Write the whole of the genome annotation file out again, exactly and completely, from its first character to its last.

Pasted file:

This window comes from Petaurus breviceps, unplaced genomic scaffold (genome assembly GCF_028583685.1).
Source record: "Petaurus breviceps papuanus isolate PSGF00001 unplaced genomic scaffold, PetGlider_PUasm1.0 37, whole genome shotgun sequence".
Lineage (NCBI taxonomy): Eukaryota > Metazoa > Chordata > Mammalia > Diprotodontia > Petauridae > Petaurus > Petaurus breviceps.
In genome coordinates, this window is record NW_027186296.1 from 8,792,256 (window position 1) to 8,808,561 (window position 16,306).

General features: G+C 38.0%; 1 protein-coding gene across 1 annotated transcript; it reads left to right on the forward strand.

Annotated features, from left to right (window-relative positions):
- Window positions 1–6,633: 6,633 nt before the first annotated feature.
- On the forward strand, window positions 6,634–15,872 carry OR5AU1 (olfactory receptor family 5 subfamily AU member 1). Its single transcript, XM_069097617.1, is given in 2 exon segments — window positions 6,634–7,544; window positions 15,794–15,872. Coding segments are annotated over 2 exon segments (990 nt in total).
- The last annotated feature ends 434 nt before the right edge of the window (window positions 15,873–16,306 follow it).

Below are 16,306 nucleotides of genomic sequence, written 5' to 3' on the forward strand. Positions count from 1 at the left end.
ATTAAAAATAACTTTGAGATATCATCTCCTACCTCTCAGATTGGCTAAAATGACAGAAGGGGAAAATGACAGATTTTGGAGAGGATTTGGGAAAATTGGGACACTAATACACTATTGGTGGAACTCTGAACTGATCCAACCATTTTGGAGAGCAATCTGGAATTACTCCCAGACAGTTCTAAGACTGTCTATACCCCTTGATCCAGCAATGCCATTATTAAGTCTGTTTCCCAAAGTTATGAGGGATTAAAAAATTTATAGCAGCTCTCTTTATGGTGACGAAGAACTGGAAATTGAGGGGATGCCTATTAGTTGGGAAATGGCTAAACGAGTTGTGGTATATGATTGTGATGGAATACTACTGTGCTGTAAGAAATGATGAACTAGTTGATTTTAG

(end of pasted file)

This window comes from Petaurus breviceps, unplaced genomic scaffold (genome assembly GCF_028583685.1).
Source record: "Petaurus breviceps papuanus isolate PSGF00001 unplaced genomic scaffold, PetGlider_PUasm1.0 37, whole genome shotgun sequence".
Lineage (NCBI taxonomy): Eukaryota > Metazoa > Chordata > Mammalia > Diprotodontia > Petauridae > Petaurus > Petaurus breviceps.
In genome coordinates, this window is record NW_027186296.1 from 8,792,256 (window position 1) to 8,808,561 (window position 16,306).

General features: G+C 38.0%; 1 protein-coding gene across 1 annotated transcript; it reads left to right on the forward strand.

Annotated features, from left to right (window-relative positions):
- Window positions 1–6,633: 6,633 nt before the first annotated feature.
- On the forward strand, window positions 6,634–15,872 carry OR5AU1 (olfactory receptor family 5 subfamily AU member 1). Its single transcript, XM_069097617.1, is given in 2 exon segments — window positions 6,634–7,544; window positions 15,794–15,872. Coding segments are annotated over 2 exon segments (990 nt in total).
- The last annotated feature ends 434 nt before the right edge of the window (window positions 15,873–16,306 follow it).

Below are 16,306 nucleotides of genomic sequence, written 5' to 3' on the forward strand. Positions count from 1 at the left end.
ATTAAAAATAACTTTGAGATATCATCTCCTACCTCTCAGATTGGCTAAAATGACAGAAGGGGAAAATGACAGATTTTGGAGAGGATTTGGGAAAATTGGGACACTAATACACTATTGGTGGAACTCTGAACTGATCCAACCATTTTGGAGAGCAATCTGGAATTACTCCCAGACAGTTCTAAGACTGTCTATACCCCTTGATCCAGCAATGCCATTATTAAGTCTGTTTCCCAAAGTTATGAGGGATTAAAAAATTTATAGCAGCTCTCTTTATGGTGACGAAGAACTGGAAATTGAGGGGATGCCTATTAGTTGGGAAATGGCTAAACGAGTTGTGGTATATGATTGTGATGGAATACTACTGTGCTGTAAGAAATGATGAACTAGTTGATTTTAG